Parents tend to think of their children in terms of the present, with all its joys and frustrations, and of a future in which we hope our children's lives will be bright and successful. But what happens when children are asked to think of themselves in terms of the past?
Recently, my son, Alyosha, returned from school with a unique homework assignment. He and his fellow sixth-graders were embarking upon a so-called Family History Project that would extend over several weeks. The students were to put together as much of a family tree as they could, take photographs of family members, record a family story, and place these things in a "secure container" of their own construction. Then, as a sort of capstone, they had to write a letter to the future describing themselves, their hopes, their dreams, and directing some future descendant to the place where their personal time capsules could be found.
The children took to the project with enthusiasm and creativity. I fretted a bit about Alyosha, though, because I had adopted him in Russia and his known family history began with me. Where would he fit in all of this? Would he have any interest in his adopted family's past? Could he really feel a part of this endeavor?
I needn't have harbored such reservations. In a businesslike manner, my son went about collecting the various facets of my family's history. Working with information I provided about my father's line going back to 19th-century Poland, he dutifully recorded the details, drew up his family tree, and inserted himself at its tail end. And then he asked me for a family story.
I told him what I knew about my grandfather, his great-grandfather. How he had come from Poland on a ship, all alone, at the age of 17, looking for a better life. He was in World War I, then married Alyosha's great-grandmother. When the Depression came, he lost his work. So he began to build and sell mahogany furniture. When he died, his wife had to sell all of it to feed her family. A sad story.
Alyosha wrote this all down, titling the story "Great-Grandpa Never Gives Up."
After the students had finished their project, it was presented - and celebrated - to family, friends, and teachers under the rough-cut timbers in the loft of a local farming museum. On a warm late-spring night, with lemonade on tap, parents seated in folding chairs, and younger siblings on the run, some of the students took center stage and told their family stories. Others read their "Letter to the Future."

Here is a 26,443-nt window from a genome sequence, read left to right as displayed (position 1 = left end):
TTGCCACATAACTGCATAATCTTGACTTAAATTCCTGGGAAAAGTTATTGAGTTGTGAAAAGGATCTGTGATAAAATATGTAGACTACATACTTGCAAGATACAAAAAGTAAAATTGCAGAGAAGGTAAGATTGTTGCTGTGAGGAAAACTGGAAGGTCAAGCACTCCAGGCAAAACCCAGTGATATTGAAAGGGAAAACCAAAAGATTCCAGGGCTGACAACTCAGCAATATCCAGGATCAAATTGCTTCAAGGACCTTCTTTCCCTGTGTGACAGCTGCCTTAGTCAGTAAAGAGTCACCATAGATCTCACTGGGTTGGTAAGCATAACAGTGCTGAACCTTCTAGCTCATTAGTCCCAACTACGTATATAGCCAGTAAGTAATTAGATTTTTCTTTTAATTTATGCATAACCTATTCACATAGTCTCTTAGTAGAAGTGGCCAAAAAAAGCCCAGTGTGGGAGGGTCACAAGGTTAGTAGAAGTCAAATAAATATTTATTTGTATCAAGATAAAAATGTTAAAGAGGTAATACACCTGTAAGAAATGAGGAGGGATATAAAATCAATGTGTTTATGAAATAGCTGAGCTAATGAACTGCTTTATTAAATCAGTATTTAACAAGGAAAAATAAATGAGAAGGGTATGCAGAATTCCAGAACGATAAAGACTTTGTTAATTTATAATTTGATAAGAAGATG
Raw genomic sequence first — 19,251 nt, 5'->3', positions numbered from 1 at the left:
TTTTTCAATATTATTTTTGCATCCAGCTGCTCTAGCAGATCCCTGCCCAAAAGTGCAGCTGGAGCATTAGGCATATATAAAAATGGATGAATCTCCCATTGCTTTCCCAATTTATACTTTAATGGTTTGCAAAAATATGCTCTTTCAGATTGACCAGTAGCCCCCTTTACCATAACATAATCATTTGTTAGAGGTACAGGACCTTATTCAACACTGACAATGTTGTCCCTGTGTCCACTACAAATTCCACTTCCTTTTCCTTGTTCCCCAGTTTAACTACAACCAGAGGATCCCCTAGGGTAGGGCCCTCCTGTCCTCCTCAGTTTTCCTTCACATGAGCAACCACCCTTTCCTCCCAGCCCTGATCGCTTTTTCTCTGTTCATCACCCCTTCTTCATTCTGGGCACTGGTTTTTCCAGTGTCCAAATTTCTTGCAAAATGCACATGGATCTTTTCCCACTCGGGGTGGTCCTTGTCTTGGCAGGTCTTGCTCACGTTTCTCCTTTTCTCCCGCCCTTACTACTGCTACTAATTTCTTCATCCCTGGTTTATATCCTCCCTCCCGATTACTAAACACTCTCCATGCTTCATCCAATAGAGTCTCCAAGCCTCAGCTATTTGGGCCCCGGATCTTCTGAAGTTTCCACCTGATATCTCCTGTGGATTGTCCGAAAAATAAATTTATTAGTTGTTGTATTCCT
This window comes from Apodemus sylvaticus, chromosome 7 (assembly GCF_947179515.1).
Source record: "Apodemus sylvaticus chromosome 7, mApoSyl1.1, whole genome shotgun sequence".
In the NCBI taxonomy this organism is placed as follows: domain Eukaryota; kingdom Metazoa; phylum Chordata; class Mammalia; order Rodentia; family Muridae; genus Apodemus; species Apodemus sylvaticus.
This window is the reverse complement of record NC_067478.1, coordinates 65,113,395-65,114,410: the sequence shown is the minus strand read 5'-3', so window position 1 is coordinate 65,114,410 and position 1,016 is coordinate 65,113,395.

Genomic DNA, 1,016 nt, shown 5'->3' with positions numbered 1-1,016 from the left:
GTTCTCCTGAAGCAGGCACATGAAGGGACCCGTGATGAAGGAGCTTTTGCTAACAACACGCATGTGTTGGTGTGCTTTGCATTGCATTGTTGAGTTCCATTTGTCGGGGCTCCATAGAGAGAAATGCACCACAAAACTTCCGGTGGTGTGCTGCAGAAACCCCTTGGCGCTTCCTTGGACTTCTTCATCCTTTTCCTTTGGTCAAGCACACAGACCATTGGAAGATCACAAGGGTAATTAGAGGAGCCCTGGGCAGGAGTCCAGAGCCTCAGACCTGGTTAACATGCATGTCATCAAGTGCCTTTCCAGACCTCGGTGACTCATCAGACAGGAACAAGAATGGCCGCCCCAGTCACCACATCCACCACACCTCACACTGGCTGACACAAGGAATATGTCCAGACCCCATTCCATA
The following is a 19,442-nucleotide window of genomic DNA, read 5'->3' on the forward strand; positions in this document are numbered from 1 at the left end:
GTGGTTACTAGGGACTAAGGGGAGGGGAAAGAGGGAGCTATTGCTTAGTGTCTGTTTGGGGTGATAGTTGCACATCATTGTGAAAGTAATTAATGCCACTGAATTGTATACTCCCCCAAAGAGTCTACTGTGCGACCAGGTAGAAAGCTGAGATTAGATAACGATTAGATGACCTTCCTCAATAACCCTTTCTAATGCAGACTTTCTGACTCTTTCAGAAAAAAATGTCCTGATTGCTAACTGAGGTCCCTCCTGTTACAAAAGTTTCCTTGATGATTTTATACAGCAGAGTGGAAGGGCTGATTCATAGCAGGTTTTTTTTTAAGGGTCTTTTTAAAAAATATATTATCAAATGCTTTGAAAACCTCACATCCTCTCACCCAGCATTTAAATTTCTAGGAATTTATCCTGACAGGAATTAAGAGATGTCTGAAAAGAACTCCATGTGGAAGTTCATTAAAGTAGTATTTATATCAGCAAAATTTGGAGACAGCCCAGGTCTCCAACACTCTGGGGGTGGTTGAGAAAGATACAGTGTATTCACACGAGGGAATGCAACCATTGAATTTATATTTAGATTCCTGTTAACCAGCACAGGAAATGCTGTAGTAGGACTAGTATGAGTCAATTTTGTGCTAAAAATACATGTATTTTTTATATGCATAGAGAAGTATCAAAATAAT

As I listened to these children speak about the past to which they were connected, I saw them as I had never seen children before. Telling their stories not only with style and humor (hilarious courtships, a mother's plea for a baby, an accident in a lumberjack camp), the earnestness of these children showed not only that they were interested in their family's history, but that they had a stake in it as well.
The black-and-white portraits of each child lining the walls were one of the most compelling displays.
The children had been asked to pose with any props that might highlight their personalities and interests. The result was striking, and we parents went over the photos again and again. There was the boy with his arms chock full of stuffed animals, the girl with the jester's cap, and a boy with a pet hamster crawling out from under his shirt while he cowered in feigned alarm.
I COULD not take my eyes from Alyosha's picture. Half-seated on a tall stool, his was a smiling profile - eyes bright, smile broad, chin lifted up. The Russian flag was draped over his shoulder and down his back. In front of him he held a soccer ball.
There it was, then: my son, centered between a symbol of his past and one of his future (he wants to be a professional soccer player), connected to both yet happily rooted in the present.
As we left the building for home, my son drew close to me and commented that he had not had a chance to read his story to the audience. "It's still a good story," I told him, and he nodded assent.
That night, after he had gone to bed, I read my son's Letter to the Future. It was lying next to his shoebox/time capsule containing a miniature of his portrait, his family story, and his family tree. His carefully written letter explained it all: his identity, his aspirations, and, most moving, the place where some as-yet-unborn descendant could find Alyosha's treasure: "behind the two apple trees in the backyard where I lived."
The backyard where he lived. Where he lives. Where we live together, our pasts conjoined, our family bond fortified after visiting that past as father and son.